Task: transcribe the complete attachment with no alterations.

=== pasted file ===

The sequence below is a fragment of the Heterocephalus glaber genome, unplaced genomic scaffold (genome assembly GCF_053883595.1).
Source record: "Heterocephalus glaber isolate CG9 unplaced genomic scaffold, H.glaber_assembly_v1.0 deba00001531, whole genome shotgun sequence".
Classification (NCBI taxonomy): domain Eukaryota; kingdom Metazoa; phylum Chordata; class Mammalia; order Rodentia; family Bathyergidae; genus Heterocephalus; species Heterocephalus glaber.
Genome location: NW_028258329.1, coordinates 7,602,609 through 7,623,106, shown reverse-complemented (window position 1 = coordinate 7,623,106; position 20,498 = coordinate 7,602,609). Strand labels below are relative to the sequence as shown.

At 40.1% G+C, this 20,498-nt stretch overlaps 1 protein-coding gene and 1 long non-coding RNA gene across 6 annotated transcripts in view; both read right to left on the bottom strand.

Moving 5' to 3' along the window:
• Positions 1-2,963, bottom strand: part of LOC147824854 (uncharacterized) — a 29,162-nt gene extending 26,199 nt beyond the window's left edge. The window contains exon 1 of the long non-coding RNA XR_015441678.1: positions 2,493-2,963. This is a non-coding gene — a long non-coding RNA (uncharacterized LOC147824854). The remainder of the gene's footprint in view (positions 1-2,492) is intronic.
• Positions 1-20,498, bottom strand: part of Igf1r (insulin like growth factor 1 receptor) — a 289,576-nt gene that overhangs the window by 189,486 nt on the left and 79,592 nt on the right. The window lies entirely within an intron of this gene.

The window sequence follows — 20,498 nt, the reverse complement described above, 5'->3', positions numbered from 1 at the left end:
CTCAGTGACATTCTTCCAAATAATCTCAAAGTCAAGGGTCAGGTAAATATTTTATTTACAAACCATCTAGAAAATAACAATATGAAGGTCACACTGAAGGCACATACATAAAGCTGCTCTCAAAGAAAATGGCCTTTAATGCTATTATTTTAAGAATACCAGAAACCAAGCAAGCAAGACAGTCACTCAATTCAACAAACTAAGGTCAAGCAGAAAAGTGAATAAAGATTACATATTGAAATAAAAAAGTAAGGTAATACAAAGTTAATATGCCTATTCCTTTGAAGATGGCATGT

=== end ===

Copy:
The sequence below is a fragment of the Heterocephalus glaber genome, unplaced genomic scaffold (genome assembly GCF_053883595.1).
Source record: "Heterocephalus glaber isolate CG9 unplaced genomic scaffold, H.glaber_assembly_v1.0 deba00001531, whole genome shotgun sequence".
Classification (NCBI taxonomy): domain Eukaryota; kingdom Metazoa; phylum Chordata; class Mammalia; order Rodentia; family Bathyergidae; genus Heterocephalus; species Heterocephalus glaber.
Genome location: NW_028258329.1, coordinates 7,602,609 through 7,623,106, shown reverse-complemented (window position 1 = coordinate 7,623,106; position 20,498 = coordinate 7,602,609). Strand labels below are relative to the sequence as shown.

At 40.1% G+C, this 20,498-nt stretch overlaps 1 protein-coding gene and 1 long non-coding RNA gene across 6 annotated transcripts in view; both read right to left on the bottom strand.

Moving 5' to 3' along the window:
• Positions 1-2,963, bottom strand: part of LOC147824854 (uncharacterized) — a 29,162-nt gene extending 26,199 nt beyond the window's left edge. The window contains exon 1 of the long non-coding RNA XR_015441678.1: positions 2,493-2,963. This is a non-coding gene — a long non-coding RNA (uncharacterized LOC147824854). The remainder of the gene's footprint in view (positions 1-2,492) is intronic.
• Positions 1-20,498, bottom strand: part of Igf1r (insulin like growth factor 1 receptor) — a 289,576-nt gene that overhangs the window by 189,486 nt on the left and 79,592 nt on the right. The window lies entirely within an intron of this gene.

The window sequence follows — 20,498 nt, the reverse complement described above, 5'->3', positions numbered from 1 at the left end:
CTCAGTGACATTCTTCCAAATAATCTCAAAGTCAAGGGTCAGGTAAATATTTTATTTACAAACCATCTAGAAAATAACAATATGAAGGTCACACTGAAGGCACATACATAAAGCTGCTCTCAAAGAAAATGGCCTTTAATGCTATTATTTTAAGAATACCAGAAACCAAGCAAGCAAGACAGTCACTCAATTCAACAAACTAAGGTCAAGCAGAAAAGTGAATAAAGATTACATATTGAAATAAAAAAGTAAGGTAATACAAAGTTAATATGCCTATTCCTTTGAAGATGGCATGT